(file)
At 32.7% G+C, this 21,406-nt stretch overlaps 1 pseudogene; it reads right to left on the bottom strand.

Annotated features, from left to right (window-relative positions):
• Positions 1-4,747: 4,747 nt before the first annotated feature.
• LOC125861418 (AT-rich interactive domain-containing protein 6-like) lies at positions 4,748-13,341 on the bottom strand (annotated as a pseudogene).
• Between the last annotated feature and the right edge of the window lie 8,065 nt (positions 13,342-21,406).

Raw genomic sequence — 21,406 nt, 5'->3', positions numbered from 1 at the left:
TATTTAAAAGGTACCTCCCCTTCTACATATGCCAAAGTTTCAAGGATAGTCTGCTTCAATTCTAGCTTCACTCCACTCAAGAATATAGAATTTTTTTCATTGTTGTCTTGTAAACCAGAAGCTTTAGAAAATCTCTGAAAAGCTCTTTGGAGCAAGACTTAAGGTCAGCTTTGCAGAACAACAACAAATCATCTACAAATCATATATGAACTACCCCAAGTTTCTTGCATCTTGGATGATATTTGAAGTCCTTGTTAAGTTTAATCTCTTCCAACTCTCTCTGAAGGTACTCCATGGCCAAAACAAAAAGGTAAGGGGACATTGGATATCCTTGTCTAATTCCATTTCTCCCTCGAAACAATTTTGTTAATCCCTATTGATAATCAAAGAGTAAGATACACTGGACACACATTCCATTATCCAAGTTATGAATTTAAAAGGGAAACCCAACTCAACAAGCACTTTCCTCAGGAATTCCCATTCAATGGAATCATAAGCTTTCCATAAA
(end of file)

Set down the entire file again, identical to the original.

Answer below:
At 32.7% G+C, this 21,406-nt stretch overlaps 1 pseudogene; it reads right to left on the bottom strand.

Annotated features, from left to right (window-relative positions):
• Positions 1-4,747: 4,747 nt before the first annotated feature.
• LOC125861418 (AT-rich interactive domain-containing protein 6-like) lies at positions 4,748-13,341 on the bottom strand (annotated as a pseudogene).
• Between the last annotated feature and the right edge of the window lie 8,065 nt (positions 13,342-21,406).

Raw genomic sequence — 21,406 nt, 5'->3', positions numbered from 1 at the left:
TATTTAAAAGGTACCTCCCCTTCTACATATGCCAAAGTTTCAAGGATAGTCTGCTTCAATTCTAGCTTCACTCCACTCAAGAATATAGAATTTTTTTCATTGTTGTCTTGTAAACCAGAAGCTTTAGAAAATCTCTGAAAAGCTCTTTGGAGCAAGACTTAAGGTCAGCTTTGCAGAACAACAACAAATCATCTACAAATCATATATGAACTACCCCAAGTTTCTTGCATCTTGGATGATATTTGAAGTCCTTGTTAAGTTTAATCTCTTCCAACTCTCTCTGAAGGTACTCCATGGCCAAAACAAAAAGGTAAGGGGACATTGGATATCCTTGTCTAATTCCATTTCTCCCTCGAAACAATTTTGTTAATCCCTATTGATAATCAAAGAGTAAGATACACTGGACACACATTCCATTATCCAAGTTATGAATTTAAAAGGGAAACCCAACTCAACAAGCACTTTCCTCAGGAATTCCCATTCAATGGAATCATAAGCTTTCCATAAA